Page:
primitive

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primitive

 [prim´ĭ-tiv]
first in point of time; existing in a simple or early form that shows little complexity.

prim·i·tive

(prim'i-tiv),
Obsolete usage in embryology, replace by primordial.
[L. primitivus, fr. primus, first]

primitive

/prim·i·tive/ (prim´ĭ-tiv) first in point of time; existing in a simple or early form that shows little complexity.

primitive

[prim′itiv]
Etymology: L, primivus
1 undeveloped; undifferentiated; rudimentary; showing little or no evolution.
2 embryonic; formed early in the course of development; existing in an early or simple form. Compare definitive.

primitive

adjective Embrology Undifferentiated; undeveloped; before development of 1º germ layers–ectoderm, endoderm, mesoderm Psychiatry Pertaining to the early development of the personality

pri·mor·di·al

(prī-mōr'dē-ăl)
1. Relating to a primordium.
2. Relating to a structure in its first or earliest stage of development.
Synonym(s): primal (2) , primitive.

primitive

of ancient origin but present in modern organisms in an unmodified and unspecialized form.

primitive

first in point of time; existing in a simple or early form; showing little evolution.

primitive groove
longitudinal furrow in the primitive streak of the embryo.
primitive knot
primitive node
enlarged cranial end of the primitive streak.
primitive streak
the thickened median area of the epiblast which sets out the future longitudinal axis of the early embryo.
References in classic literature ?
In the very aspect of those primitive and rugged trees there was, methinks, a tanning principle which hardened and consolidated the fibers of men's thoughts.
Cut the primitive bed of a river abruptly with a canal hollowed out below its level, and the river will desert its bed.
Thus, very slowly, the ape-man commenced the tedious operation of putting a thin edge upon his primitive hunting-knife.
Tarzan went back into the forest a short distance until he had found a tree suited to his primitive requirements, and then, curling himself in a great crotch, he fell immediately into a deep sleep.
And not only did Borckman sense it, but it served as a spur to drive him back into primitive beastliness, and to fight to master this puppy as a primitive man, under dissimilar provocation, might have fought with the members of the first litter stolen from a wolf-den among the rocks.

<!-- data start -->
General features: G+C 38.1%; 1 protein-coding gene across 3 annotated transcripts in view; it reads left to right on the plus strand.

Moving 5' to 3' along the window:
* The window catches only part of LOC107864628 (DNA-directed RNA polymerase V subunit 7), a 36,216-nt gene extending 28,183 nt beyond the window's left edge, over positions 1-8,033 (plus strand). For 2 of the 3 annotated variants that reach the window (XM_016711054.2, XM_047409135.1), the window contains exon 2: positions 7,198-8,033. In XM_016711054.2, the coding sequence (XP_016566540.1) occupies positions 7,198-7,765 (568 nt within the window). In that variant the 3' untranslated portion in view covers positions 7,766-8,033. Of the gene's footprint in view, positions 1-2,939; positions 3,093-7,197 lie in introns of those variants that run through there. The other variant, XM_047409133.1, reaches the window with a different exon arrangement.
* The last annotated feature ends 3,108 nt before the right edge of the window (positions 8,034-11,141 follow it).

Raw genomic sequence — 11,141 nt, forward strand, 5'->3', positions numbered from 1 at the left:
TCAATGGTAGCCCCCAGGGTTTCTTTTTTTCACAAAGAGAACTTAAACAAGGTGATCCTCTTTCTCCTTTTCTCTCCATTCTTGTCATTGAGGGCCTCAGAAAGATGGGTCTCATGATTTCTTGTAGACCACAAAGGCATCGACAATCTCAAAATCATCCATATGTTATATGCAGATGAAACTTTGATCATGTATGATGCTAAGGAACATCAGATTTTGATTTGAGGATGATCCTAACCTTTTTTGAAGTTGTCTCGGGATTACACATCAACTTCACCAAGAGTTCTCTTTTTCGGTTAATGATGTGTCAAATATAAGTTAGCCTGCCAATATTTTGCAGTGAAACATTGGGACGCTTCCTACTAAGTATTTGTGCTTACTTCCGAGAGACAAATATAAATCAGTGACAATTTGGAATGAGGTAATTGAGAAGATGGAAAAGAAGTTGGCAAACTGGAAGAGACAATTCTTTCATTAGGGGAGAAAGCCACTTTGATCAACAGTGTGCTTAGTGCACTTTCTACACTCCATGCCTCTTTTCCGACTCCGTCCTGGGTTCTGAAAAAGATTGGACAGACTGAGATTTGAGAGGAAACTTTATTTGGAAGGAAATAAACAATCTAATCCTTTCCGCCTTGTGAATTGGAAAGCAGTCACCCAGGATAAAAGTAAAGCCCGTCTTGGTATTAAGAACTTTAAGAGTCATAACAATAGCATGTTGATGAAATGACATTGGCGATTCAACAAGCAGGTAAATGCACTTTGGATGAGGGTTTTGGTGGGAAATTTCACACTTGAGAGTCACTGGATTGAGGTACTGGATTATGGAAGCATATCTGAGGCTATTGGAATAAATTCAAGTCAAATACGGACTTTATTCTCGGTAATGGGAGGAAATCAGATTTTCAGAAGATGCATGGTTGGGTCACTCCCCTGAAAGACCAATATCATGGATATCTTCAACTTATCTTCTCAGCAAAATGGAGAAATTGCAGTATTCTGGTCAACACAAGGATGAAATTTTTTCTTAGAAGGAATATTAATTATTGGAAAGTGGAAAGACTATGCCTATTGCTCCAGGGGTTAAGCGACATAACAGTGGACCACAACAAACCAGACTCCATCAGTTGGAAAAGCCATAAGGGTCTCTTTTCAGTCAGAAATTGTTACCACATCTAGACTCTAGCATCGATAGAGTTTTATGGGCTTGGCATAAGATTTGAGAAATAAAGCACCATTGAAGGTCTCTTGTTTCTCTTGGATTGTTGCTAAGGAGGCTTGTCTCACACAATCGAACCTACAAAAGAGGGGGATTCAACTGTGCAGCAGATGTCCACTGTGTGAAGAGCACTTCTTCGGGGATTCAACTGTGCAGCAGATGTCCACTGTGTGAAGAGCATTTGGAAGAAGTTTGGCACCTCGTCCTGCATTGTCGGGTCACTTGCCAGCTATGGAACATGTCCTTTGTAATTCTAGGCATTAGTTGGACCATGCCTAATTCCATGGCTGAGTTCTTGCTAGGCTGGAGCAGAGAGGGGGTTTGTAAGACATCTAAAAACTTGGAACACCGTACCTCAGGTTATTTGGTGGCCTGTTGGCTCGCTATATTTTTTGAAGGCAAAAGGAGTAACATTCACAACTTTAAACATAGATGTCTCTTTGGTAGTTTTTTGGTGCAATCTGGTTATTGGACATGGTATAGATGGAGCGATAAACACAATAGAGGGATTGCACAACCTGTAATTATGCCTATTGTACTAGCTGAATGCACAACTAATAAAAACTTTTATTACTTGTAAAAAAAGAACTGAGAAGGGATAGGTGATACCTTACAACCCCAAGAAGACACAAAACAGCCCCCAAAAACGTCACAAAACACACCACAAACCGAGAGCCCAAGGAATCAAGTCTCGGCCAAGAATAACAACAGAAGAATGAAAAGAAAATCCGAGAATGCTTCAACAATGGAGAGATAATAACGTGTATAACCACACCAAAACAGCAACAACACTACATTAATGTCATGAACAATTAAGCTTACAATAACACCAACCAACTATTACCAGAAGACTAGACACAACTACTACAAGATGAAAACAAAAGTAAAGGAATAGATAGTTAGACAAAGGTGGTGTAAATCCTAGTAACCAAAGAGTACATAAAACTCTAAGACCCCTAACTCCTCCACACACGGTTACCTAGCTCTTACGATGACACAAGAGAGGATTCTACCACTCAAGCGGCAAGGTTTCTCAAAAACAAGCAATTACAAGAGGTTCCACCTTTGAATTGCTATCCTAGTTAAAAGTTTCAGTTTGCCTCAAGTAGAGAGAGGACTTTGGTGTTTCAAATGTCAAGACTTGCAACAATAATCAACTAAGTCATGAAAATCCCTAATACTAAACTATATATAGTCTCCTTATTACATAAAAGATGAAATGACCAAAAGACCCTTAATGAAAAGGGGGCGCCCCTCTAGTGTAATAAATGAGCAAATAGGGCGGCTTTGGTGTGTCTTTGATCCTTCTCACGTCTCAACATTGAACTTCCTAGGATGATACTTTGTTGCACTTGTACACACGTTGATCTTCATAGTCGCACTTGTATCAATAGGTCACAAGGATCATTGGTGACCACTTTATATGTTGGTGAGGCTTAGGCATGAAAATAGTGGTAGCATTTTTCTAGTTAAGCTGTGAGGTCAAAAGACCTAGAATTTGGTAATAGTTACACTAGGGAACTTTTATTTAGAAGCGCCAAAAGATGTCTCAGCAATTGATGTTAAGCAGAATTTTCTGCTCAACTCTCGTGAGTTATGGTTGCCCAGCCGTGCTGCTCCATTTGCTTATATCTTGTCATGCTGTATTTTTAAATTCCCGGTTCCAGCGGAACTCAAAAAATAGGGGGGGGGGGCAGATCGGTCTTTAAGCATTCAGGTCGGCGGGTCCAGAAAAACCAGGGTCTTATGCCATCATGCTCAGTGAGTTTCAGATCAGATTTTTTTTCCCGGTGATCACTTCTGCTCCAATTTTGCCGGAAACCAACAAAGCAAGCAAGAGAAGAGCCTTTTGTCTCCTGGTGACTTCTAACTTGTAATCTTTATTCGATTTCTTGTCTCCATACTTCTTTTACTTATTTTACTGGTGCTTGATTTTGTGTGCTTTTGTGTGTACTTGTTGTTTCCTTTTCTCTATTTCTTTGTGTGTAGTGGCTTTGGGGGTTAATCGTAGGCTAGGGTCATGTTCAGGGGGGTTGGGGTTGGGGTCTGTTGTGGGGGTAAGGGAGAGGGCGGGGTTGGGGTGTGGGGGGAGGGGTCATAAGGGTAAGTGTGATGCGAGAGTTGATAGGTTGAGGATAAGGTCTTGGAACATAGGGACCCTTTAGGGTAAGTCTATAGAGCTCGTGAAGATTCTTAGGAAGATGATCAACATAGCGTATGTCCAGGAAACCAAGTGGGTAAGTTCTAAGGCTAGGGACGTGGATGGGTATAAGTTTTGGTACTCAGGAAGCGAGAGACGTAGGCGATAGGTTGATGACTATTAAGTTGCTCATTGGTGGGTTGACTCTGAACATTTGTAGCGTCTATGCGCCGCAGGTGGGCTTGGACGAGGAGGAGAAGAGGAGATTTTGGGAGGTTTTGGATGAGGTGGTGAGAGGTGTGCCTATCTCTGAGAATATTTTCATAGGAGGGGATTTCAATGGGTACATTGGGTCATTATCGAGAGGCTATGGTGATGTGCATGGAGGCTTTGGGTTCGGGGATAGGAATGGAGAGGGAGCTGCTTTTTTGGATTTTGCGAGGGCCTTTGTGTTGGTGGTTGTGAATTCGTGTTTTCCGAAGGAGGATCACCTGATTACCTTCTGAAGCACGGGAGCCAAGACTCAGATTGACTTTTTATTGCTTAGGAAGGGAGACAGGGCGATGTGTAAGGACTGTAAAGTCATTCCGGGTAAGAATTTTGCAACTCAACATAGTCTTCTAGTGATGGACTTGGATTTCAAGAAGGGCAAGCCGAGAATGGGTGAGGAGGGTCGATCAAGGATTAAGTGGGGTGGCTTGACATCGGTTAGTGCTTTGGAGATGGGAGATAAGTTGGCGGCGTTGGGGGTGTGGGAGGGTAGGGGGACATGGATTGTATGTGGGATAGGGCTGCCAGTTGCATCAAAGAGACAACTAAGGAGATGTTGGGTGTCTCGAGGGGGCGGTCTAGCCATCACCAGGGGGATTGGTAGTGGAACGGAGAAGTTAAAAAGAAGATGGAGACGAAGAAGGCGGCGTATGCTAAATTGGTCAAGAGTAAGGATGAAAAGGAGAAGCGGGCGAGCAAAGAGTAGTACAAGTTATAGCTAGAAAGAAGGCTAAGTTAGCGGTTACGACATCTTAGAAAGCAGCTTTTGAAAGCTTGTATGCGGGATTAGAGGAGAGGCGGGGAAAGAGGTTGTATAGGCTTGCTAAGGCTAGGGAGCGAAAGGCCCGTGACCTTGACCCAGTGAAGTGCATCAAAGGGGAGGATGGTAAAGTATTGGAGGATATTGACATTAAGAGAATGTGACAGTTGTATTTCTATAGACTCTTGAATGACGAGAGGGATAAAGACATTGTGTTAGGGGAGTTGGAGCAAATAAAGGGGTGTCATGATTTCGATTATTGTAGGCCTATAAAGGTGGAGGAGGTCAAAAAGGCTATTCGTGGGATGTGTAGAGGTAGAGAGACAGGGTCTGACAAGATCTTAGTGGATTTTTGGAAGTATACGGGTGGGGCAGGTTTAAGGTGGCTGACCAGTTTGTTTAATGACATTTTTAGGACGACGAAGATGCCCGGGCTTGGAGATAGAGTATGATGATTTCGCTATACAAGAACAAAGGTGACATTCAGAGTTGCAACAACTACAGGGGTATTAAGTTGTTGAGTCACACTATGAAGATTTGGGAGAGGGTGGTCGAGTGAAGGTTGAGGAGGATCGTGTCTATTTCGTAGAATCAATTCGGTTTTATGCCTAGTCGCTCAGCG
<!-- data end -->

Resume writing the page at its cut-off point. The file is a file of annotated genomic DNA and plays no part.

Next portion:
All the inconceivable filth a child running at large in a primitive countryside may hear men utter was mine; and though I had never dared utter such oaths, they now poured from me, at the top of my lungs, as I cursed my father sitting there underground and gambling with long-haired, long-nailed Chinamen.
Their weapons were most primitive, consisting of rude spears tipped with pieces of metal pounded roughly into shape.
Among a primitive people, away from the cities--in the far and fertile West of the great American continent--I might live happily with my wife, and do good among my neighbors, secure of providing for our wants out of the modest little income which is almost useless to me here.
Also, and for all that he talked low without moving his hands, he was an animal, as you shall see--the beast primitive, the stupid, ferocious savage of the long ago that dressed in wild skins and lived in the caves along with the bears and wolves.
This alteration in the primitive form of the satellite was only perceptible for a few moments.
At the end of the Roman rule, as at its beginning, they appear divided into mutually jealous tribes, still largely barbarous and primitive.
Who ever saw his old clothes -- his old coat, actually worn out, resolved into its primitive elements, so that it was not a deed of charity to bestow it on some poor boy, by him perchance to be bestowed on some poorer still, or shall we say richer, who could do with less?